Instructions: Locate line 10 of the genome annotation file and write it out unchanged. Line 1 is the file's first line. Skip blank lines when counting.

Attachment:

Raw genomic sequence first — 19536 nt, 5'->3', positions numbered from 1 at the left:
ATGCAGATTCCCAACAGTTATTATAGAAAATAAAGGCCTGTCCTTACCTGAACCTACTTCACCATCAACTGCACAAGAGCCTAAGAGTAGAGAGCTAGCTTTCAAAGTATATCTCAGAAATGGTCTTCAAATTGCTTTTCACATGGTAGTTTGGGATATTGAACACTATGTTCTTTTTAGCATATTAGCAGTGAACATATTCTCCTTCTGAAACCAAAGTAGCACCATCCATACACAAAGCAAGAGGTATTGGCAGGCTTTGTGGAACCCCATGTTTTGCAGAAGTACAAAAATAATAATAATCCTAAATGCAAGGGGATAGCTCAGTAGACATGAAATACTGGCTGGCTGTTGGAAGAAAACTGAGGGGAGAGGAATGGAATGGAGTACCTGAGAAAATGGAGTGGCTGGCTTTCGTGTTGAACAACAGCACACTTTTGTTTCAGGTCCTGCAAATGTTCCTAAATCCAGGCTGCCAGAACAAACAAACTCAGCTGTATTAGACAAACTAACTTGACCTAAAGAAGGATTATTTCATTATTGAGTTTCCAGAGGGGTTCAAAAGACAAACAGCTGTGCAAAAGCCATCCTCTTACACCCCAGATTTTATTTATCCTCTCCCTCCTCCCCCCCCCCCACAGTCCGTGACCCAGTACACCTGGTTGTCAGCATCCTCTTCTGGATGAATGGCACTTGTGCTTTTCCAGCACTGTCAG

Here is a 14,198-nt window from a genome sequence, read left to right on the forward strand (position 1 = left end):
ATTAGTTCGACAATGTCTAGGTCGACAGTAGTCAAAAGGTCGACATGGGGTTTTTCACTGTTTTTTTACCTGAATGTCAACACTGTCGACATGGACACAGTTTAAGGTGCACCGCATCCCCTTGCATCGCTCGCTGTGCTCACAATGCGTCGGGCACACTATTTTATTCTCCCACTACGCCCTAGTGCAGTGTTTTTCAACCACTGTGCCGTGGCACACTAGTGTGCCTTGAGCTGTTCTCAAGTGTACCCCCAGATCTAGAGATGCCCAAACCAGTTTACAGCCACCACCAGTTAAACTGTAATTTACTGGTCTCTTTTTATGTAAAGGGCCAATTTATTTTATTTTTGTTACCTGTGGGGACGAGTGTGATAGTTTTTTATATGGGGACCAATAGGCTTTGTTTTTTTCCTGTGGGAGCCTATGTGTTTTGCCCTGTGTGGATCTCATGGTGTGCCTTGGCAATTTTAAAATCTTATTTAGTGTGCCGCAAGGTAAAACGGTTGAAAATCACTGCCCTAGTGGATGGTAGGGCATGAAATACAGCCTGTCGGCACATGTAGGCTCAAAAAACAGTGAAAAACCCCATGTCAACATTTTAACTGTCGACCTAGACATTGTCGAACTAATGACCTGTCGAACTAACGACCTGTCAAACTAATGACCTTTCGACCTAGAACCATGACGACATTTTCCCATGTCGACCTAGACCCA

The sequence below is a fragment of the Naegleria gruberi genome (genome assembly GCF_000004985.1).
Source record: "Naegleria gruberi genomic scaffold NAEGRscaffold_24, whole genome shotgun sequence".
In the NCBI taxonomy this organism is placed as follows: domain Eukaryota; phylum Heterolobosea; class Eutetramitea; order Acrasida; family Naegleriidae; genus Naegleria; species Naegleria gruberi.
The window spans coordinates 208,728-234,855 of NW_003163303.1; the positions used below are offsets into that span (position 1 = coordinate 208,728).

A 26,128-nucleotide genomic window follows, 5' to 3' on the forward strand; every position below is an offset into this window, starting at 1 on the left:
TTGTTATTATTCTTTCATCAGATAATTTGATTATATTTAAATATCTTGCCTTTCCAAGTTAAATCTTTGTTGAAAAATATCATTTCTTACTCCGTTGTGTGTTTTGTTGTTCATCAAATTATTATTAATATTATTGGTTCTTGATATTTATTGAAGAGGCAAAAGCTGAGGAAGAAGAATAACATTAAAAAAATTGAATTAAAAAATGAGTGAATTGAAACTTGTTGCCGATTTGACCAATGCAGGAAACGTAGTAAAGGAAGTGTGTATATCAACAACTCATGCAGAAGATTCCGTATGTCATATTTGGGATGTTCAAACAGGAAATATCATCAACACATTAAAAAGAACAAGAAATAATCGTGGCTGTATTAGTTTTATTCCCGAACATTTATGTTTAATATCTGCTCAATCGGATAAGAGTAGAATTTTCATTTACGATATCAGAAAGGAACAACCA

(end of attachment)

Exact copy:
TTGTTATTATTCTTTCATCAGATAATTTGATTATATTTAAATATCTTGCCTTTCCAAGTTAAATCTTTGTTGAAAAATATCATTTCTTACTCCGTTGTGTGTTTTGTTGTTCATCAAATTATTATTAATATTATTGGTTCTTGATATTTATTGAAGAGGCAAAAGCTGAGGAAGAAGAATAACATTAAAAAAATTGAATTAAAAAATGAGTGAATTGAAACTTGTTGCCGATTTGACCAATGCAGGAAACGTAGTAAAGGAAGTGTGTATATCAACAACTCATGCAGAAGATTCCGTATGTCATATTTGGGATGTTCAAACAGGAAATATCATCAACACATTAAAAAGAACAAGAAATAATCGTGGCTGTATTAGTTTTATTCCCGAACATTTATGTTTAATATCTGCTCAATCGGATAAGAGTAGAATTTTCATTTACGATATCAGAAAGGAACAACCA